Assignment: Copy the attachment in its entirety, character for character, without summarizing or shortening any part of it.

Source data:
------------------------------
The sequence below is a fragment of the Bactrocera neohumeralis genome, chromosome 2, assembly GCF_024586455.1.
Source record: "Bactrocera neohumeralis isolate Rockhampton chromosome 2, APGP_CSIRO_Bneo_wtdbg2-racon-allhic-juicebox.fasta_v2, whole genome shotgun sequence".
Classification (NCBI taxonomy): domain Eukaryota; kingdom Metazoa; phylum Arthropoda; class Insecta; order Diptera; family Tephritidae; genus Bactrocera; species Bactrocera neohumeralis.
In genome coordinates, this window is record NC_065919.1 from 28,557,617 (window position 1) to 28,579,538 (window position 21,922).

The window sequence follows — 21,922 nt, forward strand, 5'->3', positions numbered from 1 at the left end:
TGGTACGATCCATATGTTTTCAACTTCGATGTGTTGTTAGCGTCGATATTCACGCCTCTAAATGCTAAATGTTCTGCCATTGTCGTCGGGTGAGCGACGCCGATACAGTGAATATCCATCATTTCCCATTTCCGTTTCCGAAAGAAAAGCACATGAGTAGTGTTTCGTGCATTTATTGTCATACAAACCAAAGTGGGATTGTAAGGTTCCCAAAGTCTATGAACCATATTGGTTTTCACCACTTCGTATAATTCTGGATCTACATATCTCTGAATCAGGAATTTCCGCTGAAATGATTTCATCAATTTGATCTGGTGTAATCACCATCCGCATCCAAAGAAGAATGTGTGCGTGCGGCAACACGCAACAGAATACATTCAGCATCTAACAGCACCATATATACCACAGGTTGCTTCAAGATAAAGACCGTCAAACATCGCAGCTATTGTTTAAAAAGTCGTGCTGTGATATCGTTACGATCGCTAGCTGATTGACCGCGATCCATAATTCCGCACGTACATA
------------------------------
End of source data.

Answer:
The sequence below is a fragment of the Bactrocera neohumeralis genome, chromosome 2, assembly GCF_024586455.1.
Source record: "Bactrocera neohumeralis isolate Rockhampton chromosome 2, APGP_CSIRO_Bneo_wtdbg2-racon-allhic-juicebox.fasta_v2, whole genome shotgun sequence".
Classification (NCBI taxonomy): domain Eukaryota; kingdom Metazoa; phylum Arthropoda; class Insecta; order Diptera; family Tephritidae; genus Bactrocera; species Bactrocera neohumeralis.
In genome coordinates, this window is record NC_065919.1 from 28,557,617 (window position 1) to 28,579,538 (window position 21,922).

The window sequence follows — 21,922 nt, forward strand, 5'->3', positions numbered from 1 at the left end:
TGGTACGATCCATATGTTTTCAACTTCGATGTGTTGTTAGCGTCGATATTCACGCCTCTAAATGCTAAATGTTCTGCCATTGTCGTCGGGTGAGCGACGCCGATACAGTGAATATCCATCATTTCCCATTTCCGTTTCCGAAAGAAAAGCACATGAGTAGTGTTTCGTGCATTTATTGTCATACAAACCAAAGTGGGATTGTAAGGTTCCCAAAGTCTATGAACCATATTGGTTTTCACCACTTCGTATAATTCTGGATCTACATATCTCTGAATCAGGAATTTCCGCTGAAATGATTTCATCAATTTGATCTGGTGTAATCACCATCCGCATCCAAAGAAGAATGTGTGCGTGCGGCAACACGCAACAGAATACATTCAGCATCTAACAGCACCATATATACCACAGGTTGCTTCAAGATAAAGACCGTCAAACATCGCAGCTATTGTTTAAAAAGTCGTGCTGTGATATCGTTACGATCGCTAGCTGATTGACCGCGATCCATAATTCCGCACGTACATA